Strike the heart, not the head.
That’s the essence of a recent examination into a growing advertising trend Fast Company swiftly dubbed “sadvertising.”
It doesn’t take much guessing to grasp the meaning of the term; it’s a reference to the shift in advertising towards long-form, emotional, storytelling narratives.
Think about it. Perhaps the most anticipated Super Bowl ad this year wasn’t about an impromptu goat purchase gone wrong. It was a goose bump inducing spot about the friendship between puppy and horse.
This trend is about creating storylines that people want to watch, not feel forced to endure.
It’s about telling relatable narratives that make people say, “Hey, that could happen to me, and if it does, that brand will be there for me.”
That sentiment of brand trust transcends commercial branding. It’s made its way into one of this cycle’s most heralded political ads.
The notion of pursuing emotional connections with viewers and users is nothing new to CRAFT. We’ve long pushed our clients to create meaningful, shareable content; content that inspires and pushes traditional norms and boundaries. Because when content makes you feel good, you want to tell the world.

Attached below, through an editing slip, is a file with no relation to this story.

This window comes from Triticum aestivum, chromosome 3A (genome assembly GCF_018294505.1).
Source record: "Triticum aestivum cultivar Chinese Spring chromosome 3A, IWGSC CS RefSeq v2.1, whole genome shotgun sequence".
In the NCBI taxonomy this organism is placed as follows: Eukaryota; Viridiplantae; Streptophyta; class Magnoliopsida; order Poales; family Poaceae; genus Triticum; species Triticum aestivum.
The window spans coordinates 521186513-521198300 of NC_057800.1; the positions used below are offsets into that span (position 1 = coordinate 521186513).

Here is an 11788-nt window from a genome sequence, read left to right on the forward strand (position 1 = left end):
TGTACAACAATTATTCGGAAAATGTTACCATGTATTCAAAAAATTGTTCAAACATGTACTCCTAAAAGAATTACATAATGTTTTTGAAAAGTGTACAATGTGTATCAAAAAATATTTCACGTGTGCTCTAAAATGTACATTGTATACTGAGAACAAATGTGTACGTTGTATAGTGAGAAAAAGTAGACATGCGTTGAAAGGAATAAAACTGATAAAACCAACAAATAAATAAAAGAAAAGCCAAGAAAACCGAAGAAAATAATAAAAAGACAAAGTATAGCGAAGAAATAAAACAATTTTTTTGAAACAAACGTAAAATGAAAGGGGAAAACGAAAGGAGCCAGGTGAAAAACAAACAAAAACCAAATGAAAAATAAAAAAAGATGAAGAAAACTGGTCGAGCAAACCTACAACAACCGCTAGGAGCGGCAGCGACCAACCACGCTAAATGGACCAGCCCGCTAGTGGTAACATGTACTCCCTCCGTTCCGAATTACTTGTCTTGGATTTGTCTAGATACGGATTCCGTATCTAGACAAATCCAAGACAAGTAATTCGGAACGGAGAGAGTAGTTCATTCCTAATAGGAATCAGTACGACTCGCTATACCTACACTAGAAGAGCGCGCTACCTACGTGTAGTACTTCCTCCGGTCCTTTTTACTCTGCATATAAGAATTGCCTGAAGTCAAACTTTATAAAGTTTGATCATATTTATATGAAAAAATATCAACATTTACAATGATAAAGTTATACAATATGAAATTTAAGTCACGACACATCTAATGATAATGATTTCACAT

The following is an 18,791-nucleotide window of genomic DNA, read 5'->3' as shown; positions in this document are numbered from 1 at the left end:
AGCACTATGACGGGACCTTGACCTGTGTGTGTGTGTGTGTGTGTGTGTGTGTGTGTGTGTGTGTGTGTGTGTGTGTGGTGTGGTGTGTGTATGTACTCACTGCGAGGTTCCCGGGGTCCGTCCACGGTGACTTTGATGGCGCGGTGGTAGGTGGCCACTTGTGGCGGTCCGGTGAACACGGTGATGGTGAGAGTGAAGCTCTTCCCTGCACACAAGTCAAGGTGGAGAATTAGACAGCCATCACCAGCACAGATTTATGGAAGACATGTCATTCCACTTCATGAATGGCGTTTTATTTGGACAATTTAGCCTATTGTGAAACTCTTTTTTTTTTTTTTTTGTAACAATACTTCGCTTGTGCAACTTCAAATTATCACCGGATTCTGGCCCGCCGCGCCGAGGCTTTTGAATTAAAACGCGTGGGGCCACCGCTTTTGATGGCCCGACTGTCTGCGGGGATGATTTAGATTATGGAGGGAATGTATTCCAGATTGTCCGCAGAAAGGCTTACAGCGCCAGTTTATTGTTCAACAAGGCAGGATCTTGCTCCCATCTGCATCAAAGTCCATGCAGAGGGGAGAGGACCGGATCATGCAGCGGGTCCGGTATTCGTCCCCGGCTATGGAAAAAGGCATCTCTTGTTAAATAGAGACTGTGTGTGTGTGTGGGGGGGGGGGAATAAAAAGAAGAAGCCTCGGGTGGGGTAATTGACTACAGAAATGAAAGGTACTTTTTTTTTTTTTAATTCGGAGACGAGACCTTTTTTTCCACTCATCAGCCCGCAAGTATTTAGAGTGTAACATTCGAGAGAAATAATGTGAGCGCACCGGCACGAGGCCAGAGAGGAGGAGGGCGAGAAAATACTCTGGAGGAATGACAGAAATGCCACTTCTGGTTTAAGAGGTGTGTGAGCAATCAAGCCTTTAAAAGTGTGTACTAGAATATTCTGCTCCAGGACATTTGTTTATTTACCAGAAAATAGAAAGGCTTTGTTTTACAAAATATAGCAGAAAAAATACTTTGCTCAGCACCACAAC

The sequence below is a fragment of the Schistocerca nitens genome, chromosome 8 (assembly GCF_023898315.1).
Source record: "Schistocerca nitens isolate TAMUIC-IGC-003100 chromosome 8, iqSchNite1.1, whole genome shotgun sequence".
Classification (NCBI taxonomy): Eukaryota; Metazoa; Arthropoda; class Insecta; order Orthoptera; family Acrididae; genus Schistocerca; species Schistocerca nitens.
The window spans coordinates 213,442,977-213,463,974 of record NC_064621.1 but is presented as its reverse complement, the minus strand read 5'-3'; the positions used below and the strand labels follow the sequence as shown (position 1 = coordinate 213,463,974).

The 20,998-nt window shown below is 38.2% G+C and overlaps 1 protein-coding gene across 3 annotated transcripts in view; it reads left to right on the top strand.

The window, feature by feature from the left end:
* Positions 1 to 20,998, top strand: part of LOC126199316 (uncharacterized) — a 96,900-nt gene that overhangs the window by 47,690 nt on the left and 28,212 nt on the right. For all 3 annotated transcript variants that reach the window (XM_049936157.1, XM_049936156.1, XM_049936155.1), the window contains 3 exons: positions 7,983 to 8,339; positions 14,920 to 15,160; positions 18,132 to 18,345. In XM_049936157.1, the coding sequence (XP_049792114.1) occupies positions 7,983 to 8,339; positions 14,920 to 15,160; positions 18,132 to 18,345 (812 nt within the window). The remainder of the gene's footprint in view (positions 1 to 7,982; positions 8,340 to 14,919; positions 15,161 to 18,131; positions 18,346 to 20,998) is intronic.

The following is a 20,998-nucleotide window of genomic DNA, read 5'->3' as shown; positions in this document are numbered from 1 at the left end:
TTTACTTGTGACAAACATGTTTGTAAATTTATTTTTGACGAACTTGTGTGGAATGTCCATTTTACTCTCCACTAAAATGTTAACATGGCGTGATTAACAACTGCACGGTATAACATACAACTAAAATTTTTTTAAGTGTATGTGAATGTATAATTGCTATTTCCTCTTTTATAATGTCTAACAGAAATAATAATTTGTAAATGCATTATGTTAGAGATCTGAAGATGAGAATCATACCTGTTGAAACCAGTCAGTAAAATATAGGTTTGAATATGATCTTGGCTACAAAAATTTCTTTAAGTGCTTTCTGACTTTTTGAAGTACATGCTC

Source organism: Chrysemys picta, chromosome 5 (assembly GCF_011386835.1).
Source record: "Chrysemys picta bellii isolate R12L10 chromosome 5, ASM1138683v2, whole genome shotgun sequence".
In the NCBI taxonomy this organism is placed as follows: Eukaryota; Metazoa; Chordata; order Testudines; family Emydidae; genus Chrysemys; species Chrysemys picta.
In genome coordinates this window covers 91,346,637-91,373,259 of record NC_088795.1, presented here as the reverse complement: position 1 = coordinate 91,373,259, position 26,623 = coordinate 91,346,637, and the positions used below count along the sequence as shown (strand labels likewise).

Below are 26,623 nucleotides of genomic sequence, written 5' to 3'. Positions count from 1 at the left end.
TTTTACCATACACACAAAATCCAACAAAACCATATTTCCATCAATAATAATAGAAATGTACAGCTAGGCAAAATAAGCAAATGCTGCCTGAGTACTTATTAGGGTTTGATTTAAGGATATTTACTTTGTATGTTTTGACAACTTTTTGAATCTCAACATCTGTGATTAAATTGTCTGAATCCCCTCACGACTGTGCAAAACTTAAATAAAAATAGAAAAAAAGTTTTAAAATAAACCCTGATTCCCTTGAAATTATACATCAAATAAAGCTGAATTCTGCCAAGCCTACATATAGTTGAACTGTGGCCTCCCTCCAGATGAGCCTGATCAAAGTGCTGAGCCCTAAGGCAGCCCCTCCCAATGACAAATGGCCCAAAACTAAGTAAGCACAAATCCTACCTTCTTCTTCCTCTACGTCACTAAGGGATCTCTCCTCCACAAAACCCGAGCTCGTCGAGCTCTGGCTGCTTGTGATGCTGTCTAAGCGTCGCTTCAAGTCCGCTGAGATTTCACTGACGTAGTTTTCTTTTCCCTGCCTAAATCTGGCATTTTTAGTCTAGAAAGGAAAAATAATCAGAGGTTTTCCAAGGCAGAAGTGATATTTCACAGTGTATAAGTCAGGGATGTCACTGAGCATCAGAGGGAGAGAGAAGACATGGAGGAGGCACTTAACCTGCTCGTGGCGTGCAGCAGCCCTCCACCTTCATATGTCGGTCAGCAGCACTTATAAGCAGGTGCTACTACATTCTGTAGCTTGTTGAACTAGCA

CRAFT recently hosted a two-panel discussion, CRAFTing Creative, centered on the intersection of creative and politics. Arising from the conversation was an idea that people don’t always remember exactly what you say, but they do remember how you make them feel.
This lies at the very root of “sadvertising.” Emotional ads don’t necessarily make you run out the door to buy a bar of soap or vote for a candidate, but when the time comes to make a purchase or cast a ballot, you’ll remember how you felt watching that spot.
Despite the elegant play on words, CRAFT Partner Brian Donahue is weary of the term “sadvertising,” (rather preferring sentimentising) fearing the insistence that a story must be sad to elicit an emotional response:
“In politics, we must be equipped to hit all emotions on the sentiment scale.”
Humorous reactions can stimulate equal levels of brand trust, a pillar we touted by parodying the notorious “Dollar Shave Club” commercial.
Now, here’s the catch. According to PJ Pereira, chief creative officer at Pereira & O’Dell, “there’s nothing more dangerous in advertising than following a trend.” In his experience, “any time you see a trend…it’s about to die.”
So we leave it to you — Is “sadvertising” the flavor of the day, or here to stay?
Let us know your thoughts in the comment section below.